A man on Twitter informed feminists they had to choose between chivalry and equality.
He was promptly raked over the coals for even assuming an antiquated concept would be considered as a viable option.
Twitter user @Rich_Cooper stated:
"Dear feminists. You either get equality or chivalry. You can't have both."
Dear feminists. You either get equality or chivalry. You can't have both.— Richard Cooper (@Richard Cooper)1536083523.0
One user responded:
"I'll take equality. I don't need special treatment."
@Rich_Cooper #BenevolentSexism is still #sexism. I'll take equality. I don't need special treatment.— ☮️ Minkajane ☮️ (@☮️ Minkajane ☮️)1537276790.0
Cooper's rhetorical question did not go over so well. Both women and men expressed their disdain for his message.
One male user observed that chivalry was irrelevant and treating everyone with kindness and respect was compulsory.
"What people care about is caring, empathic [sic], considerate, thoughtful people, NOT whether THEIR door is held for them or THEIR meal is paid for them."
"Are there gender stereotypes in het[erosexual] dating? Sure. But that's separate from being a warm, giving, caring, grounded person."
@Rich_Cooper What people care about is caring, empathic, considerate, thoughtful people, NOT whether THEIR door is… https://t.co/wlGHWRzKLi— Mark W. Wilson, MD (@Mark W. Wilson, MD)1537276816.0
Some women got right down to the point.
@Rich_Cooper Translation: I will only be nice to you if you agree to be subservient to me— Elizabeth Noll (@Elizabeth Noll)1537292709.0
@Rich_Cooper Gotta love when a man tells women what they can and can't have. Thanks for the heads up buddy 😉 https://t.co/gDMJscuTac— Hannah ✊ (@Hannah ✊)1537285112.0
@Rich_Cooper Translation: I couldn’t possibly be expected to treat women as equals, show them respect, and still feel like a man.— Dom (@Dom)1537293169.0
@Rich_Cooper We are sooooo bored with "chivalry" which stems from the courtly love period in the middle ages when w… https://t.co/wRho1a9DTz— Jeanthejust (@Jeanthejust)1537280103.0
@Rich_Cooper Dear man. As a feminist, I open doors for men all the time. I also offer my seat to men in need on t… https://t.co/uxdwfh1kEM— My ovaries dream of puppers (@My ovaries dream of puppers)1537502301.0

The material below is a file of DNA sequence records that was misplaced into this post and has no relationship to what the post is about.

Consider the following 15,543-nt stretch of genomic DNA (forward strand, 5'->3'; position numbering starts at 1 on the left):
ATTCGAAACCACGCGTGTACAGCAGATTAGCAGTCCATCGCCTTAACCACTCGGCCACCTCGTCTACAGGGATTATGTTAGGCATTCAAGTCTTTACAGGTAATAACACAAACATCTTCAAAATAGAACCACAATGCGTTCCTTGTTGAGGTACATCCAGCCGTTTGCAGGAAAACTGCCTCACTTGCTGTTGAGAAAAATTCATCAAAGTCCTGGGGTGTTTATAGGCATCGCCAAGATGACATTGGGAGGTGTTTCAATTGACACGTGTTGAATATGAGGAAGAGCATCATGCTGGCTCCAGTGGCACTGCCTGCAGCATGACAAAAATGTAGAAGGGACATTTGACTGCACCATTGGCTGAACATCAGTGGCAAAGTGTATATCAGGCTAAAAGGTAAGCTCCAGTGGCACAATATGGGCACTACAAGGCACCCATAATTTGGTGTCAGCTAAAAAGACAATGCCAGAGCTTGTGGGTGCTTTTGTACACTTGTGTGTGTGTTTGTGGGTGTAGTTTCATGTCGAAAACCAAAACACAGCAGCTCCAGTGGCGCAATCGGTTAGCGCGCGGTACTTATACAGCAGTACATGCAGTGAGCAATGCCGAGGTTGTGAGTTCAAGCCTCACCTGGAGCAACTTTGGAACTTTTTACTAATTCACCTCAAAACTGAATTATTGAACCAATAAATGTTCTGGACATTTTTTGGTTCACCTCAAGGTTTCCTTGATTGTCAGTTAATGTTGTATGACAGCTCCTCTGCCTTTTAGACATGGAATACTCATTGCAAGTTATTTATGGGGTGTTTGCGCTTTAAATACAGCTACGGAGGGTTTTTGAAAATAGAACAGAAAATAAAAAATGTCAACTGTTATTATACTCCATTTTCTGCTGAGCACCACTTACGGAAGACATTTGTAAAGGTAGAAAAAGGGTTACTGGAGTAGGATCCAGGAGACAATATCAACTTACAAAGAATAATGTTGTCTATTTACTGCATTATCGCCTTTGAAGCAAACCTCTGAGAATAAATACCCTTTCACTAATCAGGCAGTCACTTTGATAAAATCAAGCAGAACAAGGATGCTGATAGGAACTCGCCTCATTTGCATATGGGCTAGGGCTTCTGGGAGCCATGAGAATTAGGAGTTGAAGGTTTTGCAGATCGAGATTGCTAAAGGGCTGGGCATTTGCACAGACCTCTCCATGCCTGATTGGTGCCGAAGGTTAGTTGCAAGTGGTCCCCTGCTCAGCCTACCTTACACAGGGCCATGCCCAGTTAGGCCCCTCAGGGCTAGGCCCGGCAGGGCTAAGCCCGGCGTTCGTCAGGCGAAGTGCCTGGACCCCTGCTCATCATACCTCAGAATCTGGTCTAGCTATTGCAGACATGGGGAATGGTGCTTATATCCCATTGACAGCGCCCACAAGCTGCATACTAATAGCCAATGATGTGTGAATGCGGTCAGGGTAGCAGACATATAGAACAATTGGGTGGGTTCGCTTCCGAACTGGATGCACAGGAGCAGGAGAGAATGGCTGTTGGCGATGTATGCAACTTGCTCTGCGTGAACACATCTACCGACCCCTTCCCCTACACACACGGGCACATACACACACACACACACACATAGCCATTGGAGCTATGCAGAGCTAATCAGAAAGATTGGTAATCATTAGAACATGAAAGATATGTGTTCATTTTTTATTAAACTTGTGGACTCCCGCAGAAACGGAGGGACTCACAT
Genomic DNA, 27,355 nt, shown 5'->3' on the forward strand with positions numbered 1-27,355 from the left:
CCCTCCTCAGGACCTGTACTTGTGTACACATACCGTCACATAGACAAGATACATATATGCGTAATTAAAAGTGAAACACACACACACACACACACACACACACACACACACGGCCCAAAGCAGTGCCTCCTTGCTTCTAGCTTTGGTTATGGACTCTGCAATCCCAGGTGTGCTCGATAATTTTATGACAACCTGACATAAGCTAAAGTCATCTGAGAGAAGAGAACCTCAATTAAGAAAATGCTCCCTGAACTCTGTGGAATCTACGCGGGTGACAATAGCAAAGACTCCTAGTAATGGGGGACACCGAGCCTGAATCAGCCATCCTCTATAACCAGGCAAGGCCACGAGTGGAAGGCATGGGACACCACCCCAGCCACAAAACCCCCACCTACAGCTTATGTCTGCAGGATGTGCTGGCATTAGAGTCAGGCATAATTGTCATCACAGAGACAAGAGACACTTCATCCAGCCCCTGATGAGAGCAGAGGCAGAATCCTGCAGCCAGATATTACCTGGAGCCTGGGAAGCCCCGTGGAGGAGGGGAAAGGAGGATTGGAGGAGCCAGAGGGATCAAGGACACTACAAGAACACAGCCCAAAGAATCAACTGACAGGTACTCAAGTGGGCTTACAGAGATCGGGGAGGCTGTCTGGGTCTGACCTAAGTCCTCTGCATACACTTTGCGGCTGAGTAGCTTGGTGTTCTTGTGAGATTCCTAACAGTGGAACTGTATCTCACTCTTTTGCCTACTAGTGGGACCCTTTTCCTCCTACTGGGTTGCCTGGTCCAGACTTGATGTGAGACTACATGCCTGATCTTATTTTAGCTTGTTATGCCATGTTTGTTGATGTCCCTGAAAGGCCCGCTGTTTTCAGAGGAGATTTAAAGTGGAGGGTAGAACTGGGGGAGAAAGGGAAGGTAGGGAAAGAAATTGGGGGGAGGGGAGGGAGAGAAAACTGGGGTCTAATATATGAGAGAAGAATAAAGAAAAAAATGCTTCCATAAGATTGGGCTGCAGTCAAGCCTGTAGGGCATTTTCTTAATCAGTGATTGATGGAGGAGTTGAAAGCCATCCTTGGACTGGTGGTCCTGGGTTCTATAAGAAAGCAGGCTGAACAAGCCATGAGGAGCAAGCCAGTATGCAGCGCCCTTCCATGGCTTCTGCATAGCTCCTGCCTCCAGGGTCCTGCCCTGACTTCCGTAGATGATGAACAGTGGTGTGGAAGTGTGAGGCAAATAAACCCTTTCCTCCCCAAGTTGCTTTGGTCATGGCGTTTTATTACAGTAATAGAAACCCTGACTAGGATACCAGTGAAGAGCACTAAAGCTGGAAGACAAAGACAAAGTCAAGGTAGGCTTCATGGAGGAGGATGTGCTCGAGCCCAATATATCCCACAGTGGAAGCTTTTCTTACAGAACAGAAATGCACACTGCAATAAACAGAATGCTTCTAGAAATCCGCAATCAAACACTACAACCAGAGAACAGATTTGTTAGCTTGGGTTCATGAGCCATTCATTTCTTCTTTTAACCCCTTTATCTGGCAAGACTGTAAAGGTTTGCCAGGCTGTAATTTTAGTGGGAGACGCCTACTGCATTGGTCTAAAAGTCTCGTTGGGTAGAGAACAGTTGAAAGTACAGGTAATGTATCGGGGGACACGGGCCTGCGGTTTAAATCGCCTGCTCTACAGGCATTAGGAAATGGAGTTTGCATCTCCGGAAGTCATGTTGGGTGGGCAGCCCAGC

The notion of chivalry and equality are mutually exclusive and not a lot of people thought it was a major priority for feminists.
Common courtesy is not chivalry.
@Rich_Cooper Nah. That's some real childlike, oversimplified thinking. There are obviously more than these two op… https://t.co/lUqnEJhIAp— TheQuietRanger (@TheQuietRanger)1537342901.0
@Rich_Cooper Wow, I had no idea that feminists were campaigning for chivalry, thanks for the Valuable Insight lol… https://t.co/iK62FTM9WY— Tracy Campbell the DM (Dungeon Mom) (@Tracy Campbell the DM (Dungeon Mom))1537294172.0
@Rich_Cooper I hold the door open for a guy walking into Starbucks behind me. Tomorrow, he might do the same for me… https://t.co/xWQEu6QHrM— Emma Scott (@Emma Scott)1537294526.0
This user pointed out the fact that chivalry stems from a history of men outdoing other men. The concept had very little to do with women.
"Chivalry is a medieval concept of men dressing to impress other men. It has little to do with equality."
"Some men were on top, other men were beneath them. Historically, women were rarely invited into the process."
@Rich_Cooper @kent_imig Chivalry is a medieval concept of men dressing to impress other men. It has little to do wi… https://t.co/m8YPUkaUzm— Mark Findlay (@Mark Findlay)1537257080.0
Neil Bradley described the outdated concept of chivalry as one that implies men being superior to women in a September 8, 2017, article for Medium publications.
"Examples: opening the door for a woman, paying for a woman's meal, gesturing for a woman to go first. The justification is either that women are not physically as strong (to open the door), able to provide (pay for their own meal), or are more deserving of compassion than men (allowing women to go first)."
Bradley also added that he wants to treat others the way he wants to be treated and asked if that approach should be motivated by chivalry or equality.
"If the genders are to be considered equal and treated equally, how a man treats a woman will essentially be the same as how a man treats a man."
"The obligation to open the door, pay for the meal, and let women go first vanishes. Men do not do this to other men, therefore why do it for women?"
His final take was that the two concepts can't co-exist. Either one is chivalrous or treats everyone as equals.
At the end of the day, people were happy to show chivalry the door.
@seanrmccauley @DoverCook @ShappiKhorsandi @Rich_Cooper @MarkFindlay26 @kent_imig Nobody needs chivalry. Equality a… https://t.co/isq5Fo84iU— John Dougherty (@John Dougherty)1537357843.0